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U.S. Protest Targets African Access To AIDS Drugs
Thursday April 22 1:00 AM ET

U.S. Protest Targets African Access To AIDS Drugs

By Lisa Richwine

WASHINGTON (Reuters) - Hundreds of demonstrators rallied in Washington Wednesday to protest at policies which they say protect drug companies but make AIDS drugs too expensive for people in Africa.

Chanting, waving signs and in some cases defying police, AIDS activists and environmental and trade groups demonstrated in favor of legislation sponsored by Rep. Jesse Jackson Jr., an Illinois Democrat.

Jackson's bill would forbid the Clinton administration to retaliate against any African country that tried to use certain trade provisions to obtain cheaper AIDS drugs. About 22.5 million people in Africa are infected with HIV or have AIDS.

The United States needs to ``give African governments and African corporations an opportunity to produce medicines that will be widely distributed among the people of sub-Saharan Africa so (they) can live,'' Jackson told supporters gathered in a downtown park during lunch hour.

Health and consumer groups have criticized the Clinton administration for pressuring developing countries on behalf of drug companies to abandon trade approaches that could help them obtain cheaper medications.

Drug makers and U.S. officials say the trade powers these countries might use violate patent rights and would hurt companies' ability to invest in future AIDS drugs.

The trade powers include compulsory licensing and parallel importing. The first, legal under World Trade Organization rules, allows countries to grant a local company authority to make cheaper, generic versions of drugs even while the products are still protected by patents. Parallel imports let countries buy drugs through third parties at lower prices.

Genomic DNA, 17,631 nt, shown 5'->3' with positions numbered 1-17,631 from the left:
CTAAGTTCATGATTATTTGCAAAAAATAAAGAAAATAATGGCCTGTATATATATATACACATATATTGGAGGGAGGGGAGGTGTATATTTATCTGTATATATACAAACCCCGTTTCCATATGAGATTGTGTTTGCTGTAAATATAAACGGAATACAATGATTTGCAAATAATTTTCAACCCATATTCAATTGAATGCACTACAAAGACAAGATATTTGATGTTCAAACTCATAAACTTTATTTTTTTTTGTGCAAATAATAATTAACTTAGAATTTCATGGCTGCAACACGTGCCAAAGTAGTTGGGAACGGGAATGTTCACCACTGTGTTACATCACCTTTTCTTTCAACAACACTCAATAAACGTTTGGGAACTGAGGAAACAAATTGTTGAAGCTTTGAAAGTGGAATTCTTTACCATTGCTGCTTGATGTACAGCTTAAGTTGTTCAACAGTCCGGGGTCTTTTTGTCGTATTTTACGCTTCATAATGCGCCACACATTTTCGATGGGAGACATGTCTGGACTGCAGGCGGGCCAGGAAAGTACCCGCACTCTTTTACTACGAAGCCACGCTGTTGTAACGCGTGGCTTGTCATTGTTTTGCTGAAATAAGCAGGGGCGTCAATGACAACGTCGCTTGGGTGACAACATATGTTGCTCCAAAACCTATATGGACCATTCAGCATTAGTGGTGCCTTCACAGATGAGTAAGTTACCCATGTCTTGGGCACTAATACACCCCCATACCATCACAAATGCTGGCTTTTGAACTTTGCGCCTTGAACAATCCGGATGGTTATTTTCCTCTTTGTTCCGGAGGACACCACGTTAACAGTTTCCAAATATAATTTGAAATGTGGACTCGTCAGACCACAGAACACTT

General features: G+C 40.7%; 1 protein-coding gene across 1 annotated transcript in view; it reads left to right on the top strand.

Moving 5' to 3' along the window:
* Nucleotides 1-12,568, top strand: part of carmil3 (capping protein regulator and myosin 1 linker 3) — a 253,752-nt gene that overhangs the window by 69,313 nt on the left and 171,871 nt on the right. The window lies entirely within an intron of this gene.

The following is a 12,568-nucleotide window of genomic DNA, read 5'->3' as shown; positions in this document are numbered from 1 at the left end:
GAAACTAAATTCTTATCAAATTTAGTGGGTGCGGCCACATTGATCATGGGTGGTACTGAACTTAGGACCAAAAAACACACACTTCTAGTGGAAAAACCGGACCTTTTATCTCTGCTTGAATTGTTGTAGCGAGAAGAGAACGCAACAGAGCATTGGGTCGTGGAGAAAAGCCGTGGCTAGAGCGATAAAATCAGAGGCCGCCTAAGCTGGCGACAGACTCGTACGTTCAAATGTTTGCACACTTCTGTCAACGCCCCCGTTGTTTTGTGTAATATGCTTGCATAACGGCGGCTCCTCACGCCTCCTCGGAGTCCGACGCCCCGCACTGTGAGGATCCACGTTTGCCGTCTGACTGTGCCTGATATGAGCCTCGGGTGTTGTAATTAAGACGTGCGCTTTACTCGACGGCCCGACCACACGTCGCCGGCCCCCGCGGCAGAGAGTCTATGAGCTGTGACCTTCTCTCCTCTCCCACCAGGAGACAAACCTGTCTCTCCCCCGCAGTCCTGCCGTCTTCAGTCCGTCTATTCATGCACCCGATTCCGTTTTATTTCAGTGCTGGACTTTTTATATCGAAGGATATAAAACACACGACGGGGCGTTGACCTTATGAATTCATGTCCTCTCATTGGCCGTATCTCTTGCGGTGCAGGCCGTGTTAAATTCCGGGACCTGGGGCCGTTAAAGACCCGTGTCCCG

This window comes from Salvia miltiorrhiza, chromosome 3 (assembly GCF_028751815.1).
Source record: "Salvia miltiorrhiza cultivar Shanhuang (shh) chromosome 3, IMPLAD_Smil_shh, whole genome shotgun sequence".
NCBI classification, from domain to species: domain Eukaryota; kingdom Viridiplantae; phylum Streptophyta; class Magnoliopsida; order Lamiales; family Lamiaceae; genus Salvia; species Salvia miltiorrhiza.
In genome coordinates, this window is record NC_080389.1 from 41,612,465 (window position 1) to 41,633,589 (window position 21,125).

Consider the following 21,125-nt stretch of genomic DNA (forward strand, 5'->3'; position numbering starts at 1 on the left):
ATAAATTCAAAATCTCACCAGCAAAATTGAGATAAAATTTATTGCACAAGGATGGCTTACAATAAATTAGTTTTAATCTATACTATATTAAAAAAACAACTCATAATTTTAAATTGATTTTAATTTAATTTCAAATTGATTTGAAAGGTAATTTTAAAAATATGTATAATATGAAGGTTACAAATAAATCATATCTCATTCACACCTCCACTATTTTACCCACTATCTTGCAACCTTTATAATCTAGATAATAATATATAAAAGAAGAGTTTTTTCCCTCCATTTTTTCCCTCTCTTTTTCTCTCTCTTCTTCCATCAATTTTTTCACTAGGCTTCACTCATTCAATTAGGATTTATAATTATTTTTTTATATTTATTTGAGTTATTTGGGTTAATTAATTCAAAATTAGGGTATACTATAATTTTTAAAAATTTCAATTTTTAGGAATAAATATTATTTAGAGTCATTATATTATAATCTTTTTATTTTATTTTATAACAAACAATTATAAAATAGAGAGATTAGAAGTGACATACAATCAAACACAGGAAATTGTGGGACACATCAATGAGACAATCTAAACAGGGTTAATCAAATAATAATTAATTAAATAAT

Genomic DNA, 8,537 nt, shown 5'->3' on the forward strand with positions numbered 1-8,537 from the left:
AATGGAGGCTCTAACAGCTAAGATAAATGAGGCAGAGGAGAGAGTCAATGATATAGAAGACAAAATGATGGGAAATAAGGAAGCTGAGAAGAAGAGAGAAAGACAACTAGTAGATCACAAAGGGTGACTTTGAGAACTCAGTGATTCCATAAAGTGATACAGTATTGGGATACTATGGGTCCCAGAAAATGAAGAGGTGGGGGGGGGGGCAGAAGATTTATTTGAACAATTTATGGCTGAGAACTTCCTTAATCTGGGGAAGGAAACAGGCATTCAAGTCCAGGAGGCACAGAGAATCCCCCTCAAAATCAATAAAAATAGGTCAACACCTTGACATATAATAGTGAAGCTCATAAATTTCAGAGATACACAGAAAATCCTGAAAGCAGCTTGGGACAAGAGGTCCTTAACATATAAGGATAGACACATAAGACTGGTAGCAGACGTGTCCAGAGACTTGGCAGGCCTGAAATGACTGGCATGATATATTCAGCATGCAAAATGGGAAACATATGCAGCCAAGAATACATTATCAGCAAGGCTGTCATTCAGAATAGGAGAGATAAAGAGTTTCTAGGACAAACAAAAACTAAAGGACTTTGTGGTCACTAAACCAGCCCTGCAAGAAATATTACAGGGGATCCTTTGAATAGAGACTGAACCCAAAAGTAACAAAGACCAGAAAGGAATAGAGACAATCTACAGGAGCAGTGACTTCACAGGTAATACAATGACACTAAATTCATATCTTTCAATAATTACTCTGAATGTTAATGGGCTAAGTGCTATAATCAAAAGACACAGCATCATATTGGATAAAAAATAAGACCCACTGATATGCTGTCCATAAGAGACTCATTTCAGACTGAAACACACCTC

A drug industry spokesman said pharmaceutical companies opposed compulsory licenses to protect patents on AIDS drugs that cost hundreds of millions of dollars apiece to develop.

``It's our industry that developed life-saving protease inhibitors, and our companies continue to invest billions of dollars into AIDS research to develop even better new generation medicines,'' said Jeff Trewhitt of the Pharmaceutical Research and Manufacturers of America (PHRMA), a trade association representing drug makers.

The disputed trade powers have become a rallying point for AIDS groups that say the gap is growing between those who can afford medications and those who cannot.

Carrying signs reading ``Human Rights, Not Corporate Rights'' and ``Just Say No to Drug Lobbyists,'' demonstrators marched through city streets to PHRMA's offices in downtown Washington.

``We're not going to allow our president (Clinton) and vice president (Al Gore) to bully and harass and kill people in Africa,'' Julie Davids of the gay activist group ACT-UP Philadelphia told the rally.

About a dozen protesters refused police orders to disperse. A Washington police spokesman could not immediately say whether any had been arrested.

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